Photography by Getty Images on Unsplash
Amidst the chaos of a demanding day at the Queen Elizabeth Hospital’s emergency assessment unit in the north of the UK, Aisha had her lightbulb moment. Her idea emerged during her nursing degree placement—a decision she made after years of service in various care homes “I was shocked that most people coming from care homes were malnourished and dehydrated,” Aisha recalled, the distress palpable in her voice. “It was heartbreaking. I was struggling to work out what was going on.”
This shock merged with the personal struggles of her daughter, Millie, whose difficulties in communicating food preferences, due to Rett’s Syndrome added another layer to Aisha’s burgeoning idea. “Millie had recently regressed, lost some motor skills, and was struggling with eating—a part of her condition,” she explained. The parallels between her daughter’s struggles and those she witnessed at work were becoming painfully evident.
It was during a nutrition class on her university course that the spark of innovation really took hold. Aisha realised the need for a revolutionary system to empower people who couldn’t communicate their food choices. “My daughter can’t verbally communicate. What are we offering people to encourage them to eat?” she asked herself. That‘s when she started experimenting with simple materials at home to create scented pots with pictures and audio cues to aid in food identification.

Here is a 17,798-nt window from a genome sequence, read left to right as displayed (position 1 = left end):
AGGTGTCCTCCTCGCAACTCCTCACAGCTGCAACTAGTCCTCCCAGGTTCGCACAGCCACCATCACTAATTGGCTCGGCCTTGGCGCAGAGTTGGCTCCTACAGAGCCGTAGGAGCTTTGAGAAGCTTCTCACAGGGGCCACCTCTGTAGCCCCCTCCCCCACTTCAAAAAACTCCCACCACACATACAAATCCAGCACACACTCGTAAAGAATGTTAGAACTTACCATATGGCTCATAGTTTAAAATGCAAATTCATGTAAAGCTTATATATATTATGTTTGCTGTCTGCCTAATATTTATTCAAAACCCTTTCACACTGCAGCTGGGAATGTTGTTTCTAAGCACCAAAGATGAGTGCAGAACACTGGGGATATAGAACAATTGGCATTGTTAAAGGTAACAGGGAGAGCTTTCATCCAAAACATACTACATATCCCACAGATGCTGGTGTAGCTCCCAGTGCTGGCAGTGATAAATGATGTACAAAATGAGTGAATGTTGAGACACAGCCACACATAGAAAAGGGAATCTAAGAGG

"She would light up, especially when she smelled the strawberry.”
The breakthrough came when she involved Millie in her experiments. “She would light up, especially when she smelled the strawberry,” Aisha recalled with a sense of triumph. Seeing her daughter respond positively gave Aisha the validation she needed to take her idea further.
Photography by Daniele Levis Pelusi on Unsplash
Taking a leap of faith, Aisha introduced her innovative solution at work. “I tried it with a patient who was struggling at the end-of-life care,” she recounted. Using scented pots with different yoghurt flavours, Aisha witnessed a remarkable moment when the patient signalled their preference, leading to successful eating. “He ate it again later when we got to the same toffee pot smell,” she said, her voice filled with excitement. It was a pivotal moment that solidified the viability of her concept.
Driven by compassion and fuelled by the potential she saw in her idea, Aisha embarked on a path of innovation, determined to create a system that enabled independent food choices for individuals facing communication barriers.